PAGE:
Telegraph 26th Oct 2011 more >>

Statoil has threatened to sell its gas elsewhere if Chris Huhne wins his battle with the Treasury to expand renewables radically and curb fossil-fuelled power plants. The Norwegian energy group, which supplies about a quarter of Britain’s gas consumption from the North Sea, warned that Britain could become a less attractive market if renewables and nuclear power were favoured at the expense of gas plants. The uncertainty created by the Government’s lengthy overhaul of the electricity market has been stoked by political infighting over Britain’s green agenda, one of the most ambitious — and potentially most expensive — in the world. Last night Chris Huhne, the Energy Secretary, defied George Osborne when he told renewable energy leaders that Britain would not abandon its green-plan drive, despite the economic downturn. The Chancellor recently vowed that Britain would not cut its carbon emissions any faster than the rest of Europe and blamed record energy bills on renewable subsidies.

Times 27th Oct 2011 more >>

Politics

Energy and Climate Change Secretary Chris Huhne made a thinly-veiled attack on George Osborne for opposing green measures. Lib-Dem Mr Huhne criticised “green economy deniers” as he hit back at the Chancellor’s Tory conference declaration that Britain should not lead Europe in cutting carbon emissions if it holds back UK growth. Mr Osborne had said: “We aren’t going to save the planet by putting our country out of business.” Mr Huhne turned the words against him by saying: “We are not going to save our economy by turning our back on renewable energy.”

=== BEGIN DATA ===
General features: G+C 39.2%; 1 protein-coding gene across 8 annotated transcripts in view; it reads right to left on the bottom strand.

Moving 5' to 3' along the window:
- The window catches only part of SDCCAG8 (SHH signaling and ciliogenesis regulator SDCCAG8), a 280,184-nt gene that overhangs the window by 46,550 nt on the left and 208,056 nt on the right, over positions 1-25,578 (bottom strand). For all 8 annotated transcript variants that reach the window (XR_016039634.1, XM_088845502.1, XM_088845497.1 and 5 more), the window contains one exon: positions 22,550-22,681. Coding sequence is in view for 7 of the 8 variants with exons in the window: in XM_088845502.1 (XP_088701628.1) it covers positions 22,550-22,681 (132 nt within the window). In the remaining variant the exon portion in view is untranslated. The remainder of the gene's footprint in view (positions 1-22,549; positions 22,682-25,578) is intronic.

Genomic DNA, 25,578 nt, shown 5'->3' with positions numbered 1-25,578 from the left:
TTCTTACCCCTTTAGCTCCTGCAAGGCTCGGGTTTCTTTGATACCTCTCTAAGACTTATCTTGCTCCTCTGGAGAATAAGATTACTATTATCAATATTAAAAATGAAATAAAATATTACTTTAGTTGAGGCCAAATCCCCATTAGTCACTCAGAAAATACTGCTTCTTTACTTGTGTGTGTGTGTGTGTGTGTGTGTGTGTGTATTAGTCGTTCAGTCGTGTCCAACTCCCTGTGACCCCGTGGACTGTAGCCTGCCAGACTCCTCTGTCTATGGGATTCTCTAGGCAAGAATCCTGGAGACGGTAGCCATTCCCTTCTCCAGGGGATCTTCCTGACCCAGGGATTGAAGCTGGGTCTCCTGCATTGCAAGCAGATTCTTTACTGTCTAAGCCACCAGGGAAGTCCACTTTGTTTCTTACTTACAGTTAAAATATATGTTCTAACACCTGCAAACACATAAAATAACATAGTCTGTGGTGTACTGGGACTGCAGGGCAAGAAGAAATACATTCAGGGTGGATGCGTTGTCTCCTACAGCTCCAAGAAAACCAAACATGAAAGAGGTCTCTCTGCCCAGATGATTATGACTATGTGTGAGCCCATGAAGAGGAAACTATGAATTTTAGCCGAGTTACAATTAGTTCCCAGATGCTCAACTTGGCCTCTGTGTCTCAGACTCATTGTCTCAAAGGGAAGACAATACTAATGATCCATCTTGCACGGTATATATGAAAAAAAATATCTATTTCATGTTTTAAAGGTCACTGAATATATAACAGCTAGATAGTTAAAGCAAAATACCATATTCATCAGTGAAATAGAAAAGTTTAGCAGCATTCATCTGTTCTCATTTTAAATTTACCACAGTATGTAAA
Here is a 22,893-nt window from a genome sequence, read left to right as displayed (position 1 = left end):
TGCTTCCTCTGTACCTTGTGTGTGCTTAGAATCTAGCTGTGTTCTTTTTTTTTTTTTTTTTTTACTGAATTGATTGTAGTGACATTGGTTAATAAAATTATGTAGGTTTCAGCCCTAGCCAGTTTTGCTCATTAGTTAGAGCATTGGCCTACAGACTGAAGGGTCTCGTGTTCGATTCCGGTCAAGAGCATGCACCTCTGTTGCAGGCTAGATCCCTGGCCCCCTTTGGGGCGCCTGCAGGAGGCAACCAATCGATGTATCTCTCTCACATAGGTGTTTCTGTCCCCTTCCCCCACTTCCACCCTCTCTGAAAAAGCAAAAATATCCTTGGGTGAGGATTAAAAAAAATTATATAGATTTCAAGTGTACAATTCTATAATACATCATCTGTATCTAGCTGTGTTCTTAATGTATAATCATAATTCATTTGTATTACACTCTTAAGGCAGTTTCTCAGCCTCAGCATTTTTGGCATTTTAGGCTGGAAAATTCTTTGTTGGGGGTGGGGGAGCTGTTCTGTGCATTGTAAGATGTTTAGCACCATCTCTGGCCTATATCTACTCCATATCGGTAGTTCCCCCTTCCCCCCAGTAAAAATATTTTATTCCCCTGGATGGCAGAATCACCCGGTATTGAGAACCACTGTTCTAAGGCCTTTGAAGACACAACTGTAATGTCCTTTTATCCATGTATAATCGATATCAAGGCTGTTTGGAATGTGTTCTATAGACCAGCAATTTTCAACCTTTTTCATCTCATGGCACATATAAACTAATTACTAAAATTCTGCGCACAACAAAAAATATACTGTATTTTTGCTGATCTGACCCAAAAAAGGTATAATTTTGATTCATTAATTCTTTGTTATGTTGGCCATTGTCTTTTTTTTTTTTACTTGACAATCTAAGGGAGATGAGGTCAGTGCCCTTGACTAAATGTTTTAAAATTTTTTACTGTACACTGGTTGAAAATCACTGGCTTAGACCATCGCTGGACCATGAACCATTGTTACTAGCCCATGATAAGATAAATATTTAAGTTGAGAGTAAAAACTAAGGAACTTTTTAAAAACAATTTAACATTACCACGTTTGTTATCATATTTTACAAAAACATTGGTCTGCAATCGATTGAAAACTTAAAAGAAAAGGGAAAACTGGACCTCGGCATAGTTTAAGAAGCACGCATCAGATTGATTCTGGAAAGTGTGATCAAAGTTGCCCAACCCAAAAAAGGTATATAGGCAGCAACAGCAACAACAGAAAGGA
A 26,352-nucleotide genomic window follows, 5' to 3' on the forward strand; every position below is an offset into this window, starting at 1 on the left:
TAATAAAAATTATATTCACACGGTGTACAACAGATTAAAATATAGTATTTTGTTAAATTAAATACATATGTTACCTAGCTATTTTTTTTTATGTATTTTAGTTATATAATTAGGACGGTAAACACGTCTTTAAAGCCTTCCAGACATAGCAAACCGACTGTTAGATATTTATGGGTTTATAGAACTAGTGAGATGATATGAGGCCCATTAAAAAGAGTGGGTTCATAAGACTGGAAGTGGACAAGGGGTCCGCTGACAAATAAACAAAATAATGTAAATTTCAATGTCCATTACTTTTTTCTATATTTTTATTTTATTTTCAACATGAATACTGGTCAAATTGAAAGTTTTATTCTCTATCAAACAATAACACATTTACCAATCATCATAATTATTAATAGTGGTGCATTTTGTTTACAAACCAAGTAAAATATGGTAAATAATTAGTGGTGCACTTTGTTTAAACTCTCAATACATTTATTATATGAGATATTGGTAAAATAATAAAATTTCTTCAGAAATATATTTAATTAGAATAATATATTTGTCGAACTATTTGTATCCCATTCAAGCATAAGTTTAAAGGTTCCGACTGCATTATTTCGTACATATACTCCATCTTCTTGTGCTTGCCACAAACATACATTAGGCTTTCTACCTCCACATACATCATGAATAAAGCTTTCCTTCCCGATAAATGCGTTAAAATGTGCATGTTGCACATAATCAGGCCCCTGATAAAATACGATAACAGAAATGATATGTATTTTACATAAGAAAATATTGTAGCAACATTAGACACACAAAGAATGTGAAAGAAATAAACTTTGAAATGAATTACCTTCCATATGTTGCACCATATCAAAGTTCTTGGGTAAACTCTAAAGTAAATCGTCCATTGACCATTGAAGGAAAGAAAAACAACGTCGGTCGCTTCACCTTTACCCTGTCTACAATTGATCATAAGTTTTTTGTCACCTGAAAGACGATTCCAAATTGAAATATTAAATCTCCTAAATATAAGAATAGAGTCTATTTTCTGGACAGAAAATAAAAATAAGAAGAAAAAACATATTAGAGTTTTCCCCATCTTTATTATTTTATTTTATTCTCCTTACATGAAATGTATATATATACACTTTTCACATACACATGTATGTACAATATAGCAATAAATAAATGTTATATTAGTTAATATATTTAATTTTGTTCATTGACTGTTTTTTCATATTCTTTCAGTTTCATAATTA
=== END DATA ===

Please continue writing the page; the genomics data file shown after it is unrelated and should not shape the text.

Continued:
Evening Standard 26th Oct 2011 more >>

Hinkley

IT’S been much debated but now it’s official – the A39 at Washford Cross will get a roundabout if EDF Energy’s plans for a new nuclear power station at Hinkley Point are approved. The energy firm must build the roundabout before work begins on the nuclear facility as it forms one of several preliminary works to be carried out at the site earmarked for Hinkley C. It will serve a new park and ride planned by EDF at the nearby Smithyard Terminal for Hinkley construction works if it eventually receives permission for the nuclear station.

Somerset County Gazette 26th Oct 2011 more >>

Dounreay

Work is due to begin next month to construct a £100 million store for low-level radioactive waste from a former nuclear power station. Up to six shallow vaults will be built on land next to Dounreay in Caithness, with the first expected to be ready in 2014. They will be used to hold items like paper, rags, tools, glass, concrete and clothing which contain small amounts of mostly short-lived radioactivity.

Rutherglen Reformer 26th Oct 2011 more >>

Daily Record 26th Oct 2011 more >>

GDA

Quarterly report on the progress of Generic Design Assessment (GDA) of the AP1000 and UK EPR reactors. It follows publication of our GDA Issues and the Requesting Party (RP) resolution plans in July.

HSE 26th Oct 2011 more >>

Supply Chain

MCNULTY Offshore Construction is a leading manufacturer in the oil, gas and renewable energy sectors, and it is poised to clinch orders when the UK nuclear industry starts replacing old stock. McNulty, originally a small stevedore business in 1906, has built an unrivaled reputation, making key sections of offshore oil and gas rigs, and is now taking advantage of the growth in the alternative energy market.

The Journal 26th Oct 2011 more >>

Japan

The disaster at the Fukushima Daiichi nuclear plant in March released far more radiation than the Japanese government has claimed. So concludes a study that combines radioactivity data from across the globe to estimate the scale and fate of emissions from the shattered plant.

Nature 25th Oct 2011 more >>

Scientists 26th Oct 2011 more >>

Japanese authorities are investigating what appears to a major cyberattack involving viruses or trojans against the servers of Mitsubishi Heavy Industries in August of this year.

Info Security 26th Oct 2011 more >>

Iran